The Companion

“I felt uncomfortable with this piece of reasoning. But if, as Frank had gallantly declared, I was intelligent enough to puzzle this out, then I was also aware enough to know that the talent was an unsettling one.”

I’d never heard of Ann Granger before randomly pulling The Companion from the shelf, but apparently she already has two established modern mystery series. This is her first historical novel, set in 1864.

After the death of her father, a country doctor, Lizzie Martin comes to London to act as companion to her godfather’s widow Mrs. Parry. Once there she learns about her predecessor, Madeleine Hexam, who mysteriously eloped several months before. Mrs. Parry, her nephew Frank, and frequent visitor Dr. Tibbett are all reluctant to talk about Miss Hexam–and even more so when she turns up dead. But Inspector Benjamin Ross can’t help turning a suspicious eye on the household, especially as Mrs. Parry is connected to the abandoned slum town slated for destruction where the body was found. Lizzie finds herself torn between justice and loyalty, no easy choice for any dependent woman and one that could cost her safety.

First of all, I really liked Lizzie as a character. She is intelligent and independent without being over the top for her time, and has a legitimate reason for her traits. In many ways, in fact, she reminded me of Nancy Drew. She was raised in a small town by only a housekeeper and a professional father who was usually willing to indulge his daughter’s curiosity about the ways of the world. He also, however, instilled in her a strong sense of right and wrong to make up for her ignorance of traditional decorum. Curiosity and intelligence lead her to question the current affair, but her continued involvement is primarily a quest of justice for Miss Hexam. She is also aware that her character is unusual in London society and tries to maintain the proper poise, with varying success.

At times it almost seemed to me that the mystery was a secondary element of the story rather than a source of suspense, though that may be a natural reaction after just reading Agatha Christie. Instead Granger set up all the characters in the beginning and let them interact, waiting for the murderer to finally make a revealing mistake. Tangible evidence played an occasional important role and led to some keen deductions; otherwise it was routine questionings and speculation. My guesses at the culprit relied almost primarily on behavior.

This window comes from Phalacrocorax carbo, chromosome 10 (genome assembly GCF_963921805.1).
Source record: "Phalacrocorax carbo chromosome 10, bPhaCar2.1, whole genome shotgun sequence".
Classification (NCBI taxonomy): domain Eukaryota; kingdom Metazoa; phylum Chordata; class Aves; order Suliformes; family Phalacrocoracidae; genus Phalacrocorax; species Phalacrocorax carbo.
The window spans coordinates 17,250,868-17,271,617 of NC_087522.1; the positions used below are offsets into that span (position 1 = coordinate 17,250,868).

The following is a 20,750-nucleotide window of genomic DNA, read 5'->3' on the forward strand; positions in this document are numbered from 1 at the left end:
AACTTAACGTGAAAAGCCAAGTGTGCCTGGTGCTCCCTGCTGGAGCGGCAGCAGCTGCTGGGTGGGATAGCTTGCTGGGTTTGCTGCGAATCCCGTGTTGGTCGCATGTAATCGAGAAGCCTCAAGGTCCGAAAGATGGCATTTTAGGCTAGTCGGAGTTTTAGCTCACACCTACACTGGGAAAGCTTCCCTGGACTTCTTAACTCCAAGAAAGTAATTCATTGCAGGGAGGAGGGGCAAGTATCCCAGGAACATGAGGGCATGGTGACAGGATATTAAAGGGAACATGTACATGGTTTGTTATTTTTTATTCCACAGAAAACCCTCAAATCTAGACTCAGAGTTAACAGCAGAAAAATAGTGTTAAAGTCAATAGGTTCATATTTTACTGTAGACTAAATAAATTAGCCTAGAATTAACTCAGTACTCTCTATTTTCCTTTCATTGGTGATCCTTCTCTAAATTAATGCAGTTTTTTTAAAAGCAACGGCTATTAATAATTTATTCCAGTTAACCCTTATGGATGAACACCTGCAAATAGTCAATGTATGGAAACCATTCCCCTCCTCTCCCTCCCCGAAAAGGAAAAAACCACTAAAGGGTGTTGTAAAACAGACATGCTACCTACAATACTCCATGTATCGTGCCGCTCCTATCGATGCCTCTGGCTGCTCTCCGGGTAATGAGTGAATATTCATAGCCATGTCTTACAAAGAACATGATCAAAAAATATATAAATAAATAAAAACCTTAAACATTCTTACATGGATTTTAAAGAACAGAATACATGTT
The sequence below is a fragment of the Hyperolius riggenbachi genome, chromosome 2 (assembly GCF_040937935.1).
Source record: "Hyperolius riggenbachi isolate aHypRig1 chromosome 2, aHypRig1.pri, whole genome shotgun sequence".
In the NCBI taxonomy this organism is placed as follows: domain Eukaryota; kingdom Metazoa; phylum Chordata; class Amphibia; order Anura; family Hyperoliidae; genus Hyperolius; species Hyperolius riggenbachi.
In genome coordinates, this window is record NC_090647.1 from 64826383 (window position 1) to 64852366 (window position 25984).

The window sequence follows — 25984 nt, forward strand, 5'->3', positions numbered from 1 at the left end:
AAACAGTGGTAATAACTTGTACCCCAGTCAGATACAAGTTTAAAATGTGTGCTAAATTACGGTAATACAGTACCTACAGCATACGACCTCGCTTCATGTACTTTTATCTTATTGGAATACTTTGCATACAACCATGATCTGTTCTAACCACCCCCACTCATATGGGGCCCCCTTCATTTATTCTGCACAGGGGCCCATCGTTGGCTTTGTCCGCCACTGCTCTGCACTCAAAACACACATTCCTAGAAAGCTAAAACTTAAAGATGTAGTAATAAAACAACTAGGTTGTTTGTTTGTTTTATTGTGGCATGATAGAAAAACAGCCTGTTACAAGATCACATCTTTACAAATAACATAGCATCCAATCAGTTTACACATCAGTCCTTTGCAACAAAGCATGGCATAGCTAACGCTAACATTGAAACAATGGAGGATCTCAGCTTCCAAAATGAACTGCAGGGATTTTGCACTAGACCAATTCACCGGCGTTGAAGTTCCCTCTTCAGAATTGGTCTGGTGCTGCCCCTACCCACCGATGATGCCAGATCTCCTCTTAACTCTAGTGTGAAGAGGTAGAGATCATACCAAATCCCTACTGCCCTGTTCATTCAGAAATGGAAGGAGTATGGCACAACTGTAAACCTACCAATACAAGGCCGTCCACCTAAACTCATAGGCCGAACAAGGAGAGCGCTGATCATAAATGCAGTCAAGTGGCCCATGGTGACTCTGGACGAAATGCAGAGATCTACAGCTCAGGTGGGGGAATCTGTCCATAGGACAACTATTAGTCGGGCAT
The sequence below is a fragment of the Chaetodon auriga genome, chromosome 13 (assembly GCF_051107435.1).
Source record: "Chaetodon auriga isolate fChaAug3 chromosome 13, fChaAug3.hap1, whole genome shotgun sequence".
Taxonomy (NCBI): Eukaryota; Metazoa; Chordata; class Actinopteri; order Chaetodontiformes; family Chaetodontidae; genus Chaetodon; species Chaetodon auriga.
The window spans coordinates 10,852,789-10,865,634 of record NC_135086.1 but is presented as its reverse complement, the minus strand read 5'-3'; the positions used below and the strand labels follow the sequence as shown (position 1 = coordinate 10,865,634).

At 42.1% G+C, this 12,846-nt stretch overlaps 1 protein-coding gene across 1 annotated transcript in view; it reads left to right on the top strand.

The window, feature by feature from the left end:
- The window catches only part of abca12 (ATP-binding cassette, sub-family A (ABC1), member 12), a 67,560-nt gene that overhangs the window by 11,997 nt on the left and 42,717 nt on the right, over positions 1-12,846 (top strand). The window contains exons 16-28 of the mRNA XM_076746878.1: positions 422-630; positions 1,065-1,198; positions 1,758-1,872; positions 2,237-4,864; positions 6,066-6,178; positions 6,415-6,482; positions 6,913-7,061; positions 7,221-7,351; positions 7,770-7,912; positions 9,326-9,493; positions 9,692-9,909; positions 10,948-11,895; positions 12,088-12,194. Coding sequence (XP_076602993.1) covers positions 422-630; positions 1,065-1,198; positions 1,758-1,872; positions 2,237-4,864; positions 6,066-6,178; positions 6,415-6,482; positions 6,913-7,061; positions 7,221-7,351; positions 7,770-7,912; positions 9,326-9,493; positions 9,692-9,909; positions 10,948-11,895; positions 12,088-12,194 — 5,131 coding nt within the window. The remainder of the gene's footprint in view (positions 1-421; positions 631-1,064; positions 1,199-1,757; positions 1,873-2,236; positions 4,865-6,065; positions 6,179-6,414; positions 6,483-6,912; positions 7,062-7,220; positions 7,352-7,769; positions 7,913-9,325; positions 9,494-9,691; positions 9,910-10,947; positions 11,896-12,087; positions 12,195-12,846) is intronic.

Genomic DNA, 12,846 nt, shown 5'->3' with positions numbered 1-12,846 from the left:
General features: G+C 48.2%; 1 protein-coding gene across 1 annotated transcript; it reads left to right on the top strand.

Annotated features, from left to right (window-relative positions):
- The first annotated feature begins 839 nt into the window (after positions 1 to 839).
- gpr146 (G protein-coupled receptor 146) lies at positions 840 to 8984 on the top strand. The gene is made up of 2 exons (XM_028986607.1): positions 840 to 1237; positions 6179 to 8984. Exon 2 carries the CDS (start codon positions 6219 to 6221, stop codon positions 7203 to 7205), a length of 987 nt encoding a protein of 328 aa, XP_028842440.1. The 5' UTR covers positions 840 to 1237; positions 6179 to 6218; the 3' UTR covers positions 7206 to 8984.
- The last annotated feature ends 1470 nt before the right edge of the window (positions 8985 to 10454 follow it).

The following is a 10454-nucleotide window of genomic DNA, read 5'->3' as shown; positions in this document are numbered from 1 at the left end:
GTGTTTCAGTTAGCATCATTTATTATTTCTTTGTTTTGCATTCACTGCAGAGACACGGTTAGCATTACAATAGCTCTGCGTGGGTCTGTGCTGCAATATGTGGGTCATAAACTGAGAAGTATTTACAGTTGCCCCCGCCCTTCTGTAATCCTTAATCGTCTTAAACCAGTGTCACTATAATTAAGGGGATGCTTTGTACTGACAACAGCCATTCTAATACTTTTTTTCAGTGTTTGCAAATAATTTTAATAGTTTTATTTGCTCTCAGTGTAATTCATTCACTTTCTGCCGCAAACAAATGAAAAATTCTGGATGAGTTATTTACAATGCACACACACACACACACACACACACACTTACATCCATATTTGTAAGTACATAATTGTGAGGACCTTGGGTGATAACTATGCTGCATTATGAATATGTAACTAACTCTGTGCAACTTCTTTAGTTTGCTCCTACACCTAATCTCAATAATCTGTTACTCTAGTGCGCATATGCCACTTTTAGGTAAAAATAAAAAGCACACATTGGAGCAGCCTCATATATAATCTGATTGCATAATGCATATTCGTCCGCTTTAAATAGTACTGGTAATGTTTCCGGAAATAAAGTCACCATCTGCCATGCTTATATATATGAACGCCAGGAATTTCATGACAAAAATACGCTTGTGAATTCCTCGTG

Granger more than made up for the mystery’s lack of immediacy with the rest of the story, however. In addition to Lizzie the supporting characters are all well-drawn and inspire the intended reactions throughout the plot. I was especially fond of the spunky serving girl Bessie, who one Wally observed would “make some poor devil a hard-working, reliable wife some day, and whoever he may be, he has [his] sympathy.” Even the romance was plausibly sweet, as the characters had a prior connection.

Ann Granger is also not afraid to tackle the broader setting. She not only captures Victorian London and Derbyshire but also brings up pertinent issues of the time. The way characters view Darwin’s theories help reveal their personalities. The dangers of coal mining Lizzie witnessed as a child were a strong influence on her. Inspector Ross represents the new middle class  of workers who have pulled themselves up by their bootstraps, but at the same time has a firsthand sympathy for the poor in the slums.

There is a second book already available and a third in the works, but I’m actually hesitant to look them. I enjoyed The Companion so much as a standalone novel that I don’t want to ruin the effect. I’ll have to look for reviews of the sequel to see how it fared with readers.

Published in: on October 9, 2009 at 4:47 pm  Leave a Comment  
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